The global online giant’s acquisition of the Whole Foods Market brand may help provide retail footprint, says expert
On Friday Amazon announced its intention to acquire Whole Foods Market, a supermarket chain with more than 460 stores across the US, Canada and the UK, for $13.7 billion.
Whole Foods Market, founded in 1978, is a natural and organic foods supermarket and certified organic grocer with approximately 87,000 staff members across the company.
Last month CNBC reported that Amazon was in serious discussions about breaking into the prescription drug business, and the move to acquire Whole Foods may be a strategic one, suggest some experts.
“The acquisition of Whole Foods makes entry into pharmacy much easier for Amazon,” Stephen Buck, entrepreneur and co-founder of GoodRx, told CNBC on Friday.
“Amazon could use this retail footprint for consumers to pick up prescriptions.”
Morgan Stanley analysts have also written in a report that Amazon’s acquisition of Whole Foods creates an entry point to drug delivery and provides the necessary real estate.
In a previous article they had suggested the lack of a brick and mortar presence was likely to hold back Amazon’s ability to penetrate the $465bn pharma market.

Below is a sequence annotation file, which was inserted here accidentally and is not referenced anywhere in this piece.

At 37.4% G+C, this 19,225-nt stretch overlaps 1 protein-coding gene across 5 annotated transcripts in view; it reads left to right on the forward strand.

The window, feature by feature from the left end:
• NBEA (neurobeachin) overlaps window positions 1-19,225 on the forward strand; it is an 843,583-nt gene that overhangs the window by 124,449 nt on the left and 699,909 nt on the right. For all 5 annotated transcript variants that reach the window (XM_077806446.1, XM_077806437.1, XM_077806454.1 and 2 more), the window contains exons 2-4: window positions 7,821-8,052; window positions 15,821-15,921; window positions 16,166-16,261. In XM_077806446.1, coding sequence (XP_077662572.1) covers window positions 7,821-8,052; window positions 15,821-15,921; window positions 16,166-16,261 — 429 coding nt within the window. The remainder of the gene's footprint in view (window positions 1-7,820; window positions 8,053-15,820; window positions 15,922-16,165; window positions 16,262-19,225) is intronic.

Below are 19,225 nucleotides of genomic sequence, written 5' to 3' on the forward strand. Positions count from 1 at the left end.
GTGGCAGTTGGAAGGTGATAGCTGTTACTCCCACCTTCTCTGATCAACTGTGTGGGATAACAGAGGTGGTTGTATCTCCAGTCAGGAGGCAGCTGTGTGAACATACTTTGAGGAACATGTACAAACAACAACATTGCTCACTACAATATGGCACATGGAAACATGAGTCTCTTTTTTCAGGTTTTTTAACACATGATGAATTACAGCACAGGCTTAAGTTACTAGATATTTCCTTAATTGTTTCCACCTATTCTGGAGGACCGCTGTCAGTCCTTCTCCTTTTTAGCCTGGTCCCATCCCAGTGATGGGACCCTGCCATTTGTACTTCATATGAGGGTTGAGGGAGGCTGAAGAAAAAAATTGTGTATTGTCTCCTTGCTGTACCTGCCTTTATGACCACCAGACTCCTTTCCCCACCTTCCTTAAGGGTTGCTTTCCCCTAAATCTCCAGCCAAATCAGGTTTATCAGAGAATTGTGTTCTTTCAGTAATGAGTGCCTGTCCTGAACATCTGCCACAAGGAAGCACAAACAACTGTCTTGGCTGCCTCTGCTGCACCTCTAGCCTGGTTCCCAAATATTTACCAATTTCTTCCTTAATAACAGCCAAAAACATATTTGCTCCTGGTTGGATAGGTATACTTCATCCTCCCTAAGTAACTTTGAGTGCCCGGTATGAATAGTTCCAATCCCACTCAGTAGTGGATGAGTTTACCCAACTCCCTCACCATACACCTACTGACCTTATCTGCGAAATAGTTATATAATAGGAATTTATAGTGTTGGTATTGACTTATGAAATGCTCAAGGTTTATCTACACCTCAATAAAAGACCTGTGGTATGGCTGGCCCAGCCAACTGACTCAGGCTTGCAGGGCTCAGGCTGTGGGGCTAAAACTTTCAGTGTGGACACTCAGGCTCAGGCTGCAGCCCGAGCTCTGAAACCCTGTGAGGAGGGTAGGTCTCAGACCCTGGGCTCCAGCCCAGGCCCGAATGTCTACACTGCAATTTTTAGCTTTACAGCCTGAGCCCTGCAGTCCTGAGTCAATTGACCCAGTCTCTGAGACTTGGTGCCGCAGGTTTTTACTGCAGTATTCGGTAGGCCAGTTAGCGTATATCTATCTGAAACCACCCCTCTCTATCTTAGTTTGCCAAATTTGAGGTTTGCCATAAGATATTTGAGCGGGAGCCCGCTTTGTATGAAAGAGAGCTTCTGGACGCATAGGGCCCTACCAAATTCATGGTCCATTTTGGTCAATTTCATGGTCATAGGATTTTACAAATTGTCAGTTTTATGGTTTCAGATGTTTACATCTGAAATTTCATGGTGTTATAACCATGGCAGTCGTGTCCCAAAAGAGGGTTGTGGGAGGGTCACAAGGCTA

“Its acquisition of Whole Foods solves that issue,” say the Morgan Stanley analysts.
“Many regulatory and logistics questions remain, but at a high level this is a material step forward in Amazon’s potential ambitions to build a pharmacy business.”
However it may not yet be a done deal: a US politician has allegedly urged the US Department of Justice to conduct a review on the merger’s impact on prices, jobs and wages for suppliers and neighbourhood grocery stores.
Orders require consultation with a pharmacist before purchase on the website, with customers needing to report their symptoms and medical history via a form on Amazon’s site. Items are only delivered after approval by a pharmacist.
A recent AJP poll revealed most of our readers (39%) do not support Amazon entering the pharmacy arena in Australia.
And a further 24% believe that Amazon is wholly incompatible with pharmacy as a sector.
However 14% have said they would consider working for the internet giant.